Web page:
News - AASLD Drug Combination May Become New Treatment Paradigm for Hepatitis C
- AASLD: Drug Combination May Become New Treatment Paradigm for Hepatitis C Virus
By Mark L. Fuerst
BOSTON, MA -- November 3, 2004 -- The combination of a novel, oral polymerase inhibitor and pegylated interferon, may become the new treatment paradigm for hepatitis C virus (HCV) infections, according to results of an interim analysis presented here on November 1st at the 55th Annual Meeting of the American Association for the Study of Liver Diseases.
This new combination "may offer improved efficacy outcomes, especially for HCV patients who are nonresponders or have failed to clear the virus with standard therapy," said Nezam Afdhal, associate professor of medicine at Harvard University.
During his presentation, Dr. Afdhal said that the polymerase inhibitor, NM 283, is the first in a new class of designer drugs that specifically block a step in HCV viral replication. Unlike existing therapies, which are administered by injection, NM 283 is taken orally and appears to have fewer adverse effects than existing agents, Dr. Afdhal said.
He presented data from an ongoing, phase 2, clinical study that evaluated the combination of NM 283 and pegylated interferon. The trial includes 30 treatment-na�ve patients with compensated chronic HCV infections. They received NM 283 in escalating daily doses of 400-, 600-, and 800-mg, alone or in combination with pegylated interferon 1.0 mcg/kg subcutaneously on days 8, 15, and 22. At day 8 they reached the 800-mg dose of NM 283.
Dr. Afdhal presented results from an interim analysis of 19 patients, 12 in the combination arm and 7 in the NM283 alone arm. He said that 75% of patients treated with the combination experienced early virologic response. An early virologic response was correlated with an improved chance of sustained viral clearance, he said.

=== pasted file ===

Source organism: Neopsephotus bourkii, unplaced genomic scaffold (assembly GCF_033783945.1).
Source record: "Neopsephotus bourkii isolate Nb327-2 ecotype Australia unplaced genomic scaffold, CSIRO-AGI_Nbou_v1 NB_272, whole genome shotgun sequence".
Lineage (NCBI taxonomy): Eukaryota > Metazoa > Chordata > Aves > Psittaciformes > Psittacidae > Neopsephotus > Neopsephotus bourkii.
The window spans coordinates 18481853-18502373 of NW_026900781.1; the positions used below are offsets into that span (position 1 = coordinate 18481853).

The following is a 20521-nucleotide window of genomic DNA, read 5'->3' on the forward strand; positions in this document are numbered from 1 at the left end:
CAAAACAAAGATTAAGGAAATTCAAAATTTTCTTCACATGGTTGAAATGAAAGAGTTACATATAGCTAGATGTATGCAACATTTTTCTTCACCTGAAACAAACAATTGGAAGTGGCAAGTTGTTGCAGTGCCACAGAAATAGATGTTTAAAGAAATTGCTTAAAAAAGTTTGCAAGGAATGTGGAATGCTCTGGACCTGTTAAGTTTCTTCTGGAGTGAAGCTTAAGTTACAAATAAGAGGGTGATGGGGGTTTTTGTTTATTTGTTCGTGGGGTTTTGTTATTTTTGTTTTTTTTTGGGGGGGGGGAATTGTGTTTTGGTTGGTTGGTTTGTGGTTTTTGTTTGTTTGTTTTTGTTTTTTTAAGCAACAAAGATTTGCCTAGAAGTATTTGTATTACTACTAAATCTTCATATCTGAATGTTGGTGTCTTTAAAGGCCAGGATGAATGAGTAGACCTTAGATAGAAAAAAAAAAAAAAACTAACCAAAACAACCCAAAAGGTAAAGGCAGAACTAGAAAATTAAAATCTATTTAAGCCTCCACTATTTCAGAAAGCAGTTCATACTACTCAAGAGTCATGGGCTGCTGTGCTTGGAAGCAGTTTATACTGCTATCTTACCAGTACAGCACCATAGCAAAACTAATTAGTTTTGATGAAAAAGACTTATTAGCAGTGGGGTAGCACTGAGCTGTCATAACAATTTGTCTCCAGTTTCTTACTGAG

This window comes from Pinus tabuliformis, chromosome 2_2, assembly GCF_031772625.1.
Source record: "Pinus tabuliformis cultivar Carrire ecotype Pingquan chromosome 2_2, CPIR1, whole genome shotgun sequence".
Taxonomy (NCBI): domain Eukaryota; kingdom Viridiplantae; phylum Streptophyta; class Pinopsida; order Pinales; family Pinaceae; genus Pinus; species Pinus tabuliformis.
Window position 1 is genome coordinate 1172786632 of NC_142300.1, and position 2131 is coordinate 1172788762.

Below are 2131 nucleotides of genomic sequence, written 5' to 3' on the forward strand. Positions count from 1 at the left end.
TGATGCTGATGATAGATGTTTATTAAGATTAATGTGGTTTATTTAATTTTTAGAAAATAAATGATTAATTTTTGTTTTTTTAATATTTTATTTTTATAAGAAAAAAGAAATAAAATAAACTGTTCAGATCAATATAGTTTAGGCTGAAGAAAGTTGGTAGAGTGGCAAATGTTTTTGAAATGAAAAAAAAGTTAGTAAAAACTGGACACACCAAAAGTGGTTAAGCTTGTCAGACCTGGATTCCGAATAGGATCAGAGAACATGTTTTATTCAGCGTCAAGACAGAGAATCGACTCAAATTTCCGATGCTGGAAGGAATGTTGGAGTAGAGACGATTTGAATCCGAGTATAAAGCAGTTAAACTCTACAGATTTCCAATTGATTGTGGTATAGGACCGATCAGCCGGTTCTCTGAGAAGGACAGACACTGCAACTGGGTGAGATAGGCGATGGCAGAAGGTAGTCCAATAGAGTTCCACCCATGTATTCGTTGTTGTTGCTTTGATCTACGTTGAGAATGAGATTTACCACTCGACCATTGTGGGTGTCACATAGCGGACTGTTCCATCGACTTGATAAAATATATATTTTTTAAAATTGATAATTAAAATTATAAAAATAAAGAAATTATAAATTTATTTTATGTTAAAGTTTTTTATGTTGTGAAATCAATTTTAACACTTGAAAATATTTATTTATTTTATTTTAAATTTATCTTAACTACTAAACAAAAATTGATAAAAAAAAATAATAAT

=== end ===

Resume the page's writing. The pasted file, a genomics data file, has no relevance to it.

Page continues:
Patients receiving the combination therapy achieved a mean 2.7 log viral load reduction through week 4, representing a 99.8% reduction in HCV RNA. Dr. Afdhal said that this result is consistent with preclinical data that suggested a synergistic antiviral effect for the combination of NM 283 plus interferon-alfa.
Dr. Afdhal said the safety of the combination therapy was "satisfactory, with typical side effects expected with interferon, and a high compliance rate [more than 90%]."
"This is the first agent in the class to be effective, it has a good safety profile, and is additive with interferon. It's the start of a new paradigm for treating HCV infection," Dr. Afdhal said.
[Presentation title: "Final Phase I/II Trial Results for NM283, a New Polymerase Inhibitor for Hepatitis C: Antiviral Efficacy and Tolerance in Patients with HCV-1 Infection, Including Previous Interferon Failures." Abstract LB03]
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